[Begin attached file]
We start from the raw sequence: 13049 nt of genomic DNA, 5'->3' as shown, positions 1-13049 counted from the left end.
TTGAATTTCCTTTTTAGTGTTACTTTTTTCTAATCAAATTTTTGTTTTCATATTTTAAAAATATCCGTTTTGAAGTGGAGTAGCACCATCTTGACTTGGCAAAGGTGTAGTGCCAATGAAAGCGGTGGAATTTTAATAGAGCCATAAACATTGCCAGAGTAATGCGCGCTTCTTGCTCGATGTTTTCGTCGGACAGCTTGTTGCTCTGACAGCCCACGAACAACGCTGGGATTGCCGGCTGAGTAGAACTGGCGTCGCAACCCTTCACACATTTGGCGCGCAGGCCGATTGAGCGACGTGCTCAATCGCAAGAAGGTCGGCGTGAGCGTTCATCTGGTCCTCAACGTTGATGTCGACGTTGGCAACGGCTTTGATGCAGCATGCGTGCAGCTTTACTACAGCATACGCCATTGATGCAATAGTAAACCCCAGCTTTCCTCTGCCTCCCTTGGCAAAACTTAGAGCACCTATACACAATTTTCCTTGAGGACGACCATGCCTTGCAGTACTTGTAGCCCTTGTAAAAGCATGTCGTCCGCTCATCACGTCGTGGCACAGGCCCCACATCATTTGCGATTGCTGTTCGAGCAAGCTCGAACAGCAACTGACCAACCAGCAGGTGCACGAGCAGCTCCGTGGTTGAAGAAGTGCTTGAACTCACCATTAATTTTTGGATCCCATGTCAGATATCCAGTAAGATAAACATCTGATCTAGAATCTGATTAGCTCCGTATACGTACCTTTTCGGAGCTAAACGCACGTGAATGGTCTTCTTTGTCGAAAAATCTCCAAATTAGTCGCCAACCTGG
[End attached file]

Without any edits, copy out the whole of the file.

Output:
We start from the raw sequence: 13049 nt of genomic DNA, 5'->3' as shown, positions 1-13049 counted from the left end.
TTGAATTTCCTTTTTAGTGTTACTTTTTTCTAATCAAATTTTTGTTTTCATATTTTAAAAATATCCGTTTTGAAGTGGAGTAGCACCATCTTGACTTGGCAAAGGTGTAGTGCCAATGAAAGCGGTGGAATTTTAATAGAGCCATAAACATTGCCAGAGTAATGCGCGCTTCTTGCTCGATGTTTTCGTCGGACAGCTTGTTGCTCTGACAGCCCACGAACAACGCTGGGATTGCCGGCTGAGTAGAACTGGCGTCGCAACCCTTCACACATTTGGCGCGCAGGCCGATTGAGCGACGTGCTCAATCGCAAGAAGGTCGGCGTGAGCGTTCATCTGGTCCTCAACGTTGATGTCGACGTTGGCAACGGCTTTGATGCAGCATGCGTGCAGCTTTACTACAGCATACGCCATTGATGCAATAGTAAACCCCAGCTTTCCTCTGCCTCCCTTGGCAAAACTTAGAGCACCTATACACAATTTTCCTTGAGGACGACCATGCCTTGCAGTACTTGTAGCCCTTGTAAAAGCATGTCGTCCGCTCATCACGTCGTGGCACAGGCCCCACATCATTTGCGATTGCTGTTCGAGCAAGCTCGAACAGCAACTGACCAACCAGCAGGTGCACGAGCAGCTCCGTGGTTGAAGAAGTGCTTGAACTCACCATTAATTTTTGGATCCCATGTCAGATATCCAGTAAGATAAACATCTGATCTAGAATCTGATTAGCTCCGTATACGTACCTTTTCGGAGCTAAACGCACGTGAATGGTCTTCTTTGTCGAAAAATCTCCAAATTAGTCGCCAACCTGG